July 25, 2005


I was reading Irwin Stelzer's Letter from Londonistan (at the suggestion of JVL at Galley Slaves), and realized that this statement early in the piece was speaking to me:

...it is important to scotch the myth that Britain and America have similar and equally effective responses to the terrorist attacks they have suffered. The hard fact is that America has decided that it is engaged in a war, while Britain has decided that it is confronted with what the leader of the Tory party (historically the foreign policy tough guys) calls a "criminal conspiracy" and the Economist calls a "'war on terror,'" complete with quotation marks. Put differently, 7/7 has evoked a policy response very different from 9/11.

All we heard in our media after 7/7 was how the stoic Brits insisted on getting on with their daily routines, not about to let the bombers keep them from their after-work pint or their morning tea. And I'm sure that the average person did respond in this way. Some with stoicism, some with anger, some with heroism, most with determination to carry on and not to let the terror succeed in its purpose. But Stelzer's piece is about the British government response, not that of the man-on-the-street. What I hadn't really grasped is the extent to which forces of multiculturalism have made the government impotent to act as if it is at war, or even to admit the existence of such a thing.

I suppose the differences in the responses to terror between the U.S. and Britain, as expressed in government policies, would be easier to understand if we could imagine that the 9/11 hijackers had been U.S. citizens living and working in Topeka.

One reason for the widely different responses is that America was attacked by foreigners, whereas Brits were horrified to learn that they had been attacked by fellow citizens. Americans know it is "us" against "them," whereas Brits know that "they" are also "us."

But the differences aren't all governmental, they're cultural...

British culture now dictates a confused response to terrorists. Start with the unwillingness of the majority of the British people to recognize that they are indeed in a war. The flak-jacketed, heavily armed men and women lining my road to Heathrow last week were cops, not troops. America is at war, Britain is playing cops and criminals. These are very different things, with important implications for policy...

...As if the decision to treat terror as a criminal matter did not place a large enough impediment in the path of the security forces, we have the infatuation of the British establishment with multiculturalism, and the pride with which its members and the left-wing press point out that 300 languages (soberer sources put the number at half that) are spoken in London.

The consequences of this equation of multiculturalism with the virtue of tolerance began with a refusal of the Blair government to get control of Britain's borders. As a result, there are hundreds of thousands--no one, including the government, knows for sure just how many--of illegal immigrants roaming around Britain. And many of these are not at all like the Mexicans who come to America to find work. They are attracted by the generous welfare payments to which they seem to have immediate and unrestricted access, and in many cases by the freedom to preach jihad.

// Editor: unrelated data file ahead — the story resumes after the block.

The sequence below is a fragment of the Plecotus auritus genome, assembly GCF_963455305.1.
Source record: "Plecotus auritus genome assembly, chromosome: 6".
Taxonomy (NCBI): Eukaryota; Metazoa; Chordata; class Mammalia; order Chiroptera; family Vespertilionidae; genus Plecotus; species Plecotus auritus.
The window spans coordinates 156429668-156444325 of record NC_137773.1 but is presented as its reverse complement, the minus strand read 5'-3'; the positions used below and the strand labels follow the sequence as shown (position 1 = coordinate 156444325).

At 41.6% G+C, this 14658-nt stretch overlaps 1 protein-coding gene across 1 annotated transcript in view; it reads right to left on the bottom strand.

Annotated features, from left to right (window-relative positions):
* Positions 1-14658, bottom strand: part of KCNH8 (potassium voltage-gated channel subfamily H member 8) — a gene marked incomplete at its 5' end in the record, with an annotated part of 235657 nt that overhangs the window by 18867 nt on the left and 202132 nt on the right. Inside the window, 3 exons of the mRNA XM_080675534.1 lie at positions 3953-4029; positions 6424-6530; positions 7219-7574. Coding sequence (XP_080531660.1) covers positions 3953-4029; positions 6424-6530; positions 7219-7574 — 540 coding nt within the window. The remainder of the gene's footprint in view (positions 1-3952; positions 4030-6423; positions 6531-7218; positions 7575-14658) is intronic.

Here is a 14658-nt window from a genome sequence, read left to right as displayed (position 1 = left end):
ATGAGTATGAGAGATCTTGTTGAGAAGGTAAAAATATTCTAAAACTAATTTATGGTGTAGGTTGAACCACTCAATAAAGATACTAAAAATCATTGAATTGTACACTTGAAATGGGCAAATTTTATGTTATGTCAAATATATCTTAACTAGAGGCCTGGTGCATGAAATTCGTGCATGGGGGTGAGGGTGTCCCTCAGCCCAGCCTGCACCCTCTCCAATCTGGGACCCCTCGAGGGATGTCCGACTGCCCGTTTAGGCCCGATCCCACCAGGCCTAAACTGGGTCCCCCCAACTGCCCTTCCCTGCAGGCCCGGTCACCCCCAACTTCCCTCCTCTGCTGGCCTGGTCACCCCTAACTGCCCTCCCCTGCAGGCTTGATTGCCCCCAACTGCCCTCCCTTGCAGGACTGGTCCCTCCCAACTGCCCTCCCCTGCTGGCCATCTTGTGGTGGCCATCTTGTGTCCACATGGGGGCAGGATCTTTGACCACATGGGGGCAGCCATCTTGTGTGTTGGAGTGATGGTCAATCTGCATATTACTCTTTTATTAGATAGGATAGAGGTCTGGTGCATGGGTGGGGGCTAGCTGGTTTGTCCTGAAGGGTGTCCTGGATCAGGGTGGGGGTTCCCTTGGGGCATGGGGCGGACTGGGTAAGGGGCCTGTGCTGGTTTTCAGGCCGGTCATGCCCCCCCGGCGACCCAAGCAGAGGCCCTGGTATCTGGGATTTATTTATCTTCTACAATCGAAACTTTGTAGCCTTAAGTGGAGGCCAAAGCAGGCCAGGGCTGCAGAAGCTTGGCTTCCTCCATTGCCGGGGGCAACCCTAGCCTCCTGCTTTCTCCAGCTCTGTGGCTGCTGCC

Read it all, and while you're at it, check out this article by Daniel Pipes in The Australian a few days ago. Speaking of myth-busting, Pipes shoots down the common (I think) American perception that the British are tough on terror while the French are soft, "surrender-monkeys" where terrorists are concerned. Again it's the difference between what the society's elites think about such things and what the government actually does about them that may be the source of the misperception;

Thanks to the war in Iraq, much of the world sees the British Government as resolute and tough, the French one as appeasing and weak. But in another war, the one against terrorism and radical Islam, the reverse is true: France is the most stalwart nation in the West, even more so than the US, while Great Britain is the very most hapless...

Counterterrorism specialists disdain the British. Roger Cressey calls London "easily the most important jihadist hub in Western Europe". Steven Simon dismisses the British capital as "the Star Wars bar scene" of Islamic radicals. More brutally, an intelligence official said of last week's attacks: "The terrorists have come home. It is payback time for...an irresponsible policy."

While London hosts terrorists, Paris hosts a top-secret counterterrorism centre, code-named Alliance Base, whose existence was just revealed by The Washington Post. At the centre, six major Western governments since 2002 share intelligence and run counterterrorism operations (the latter makes it unique).

More broadly, President Jacques Chirac instructed French intelligence agencies just days after 9/11 to share terrorism data with their US counterparts "as if they were your own service". This co-operation is working: former acting CIA director John McLaughlin calls this bilateral intelligence tie "one of the best in the world". The British may have a special relationship with Washington in Iraq, but the French have one in the war on terror.

France accords terrorist suspects fewer rights than any other Western state, permitting interrogation without a lawyer, lengthy pre-trial incarcerations, and evidence acquired under dubious circumstances. Were he a terrorism suspect, says Evan Kohlmann, author of Al-Qaida's Jihad in Europe, he "would least like to be held under" the French system.

Sorry about that "surrender monkey" crack, monsieur.

Posted by dan at July 25, 2005 11:32 AM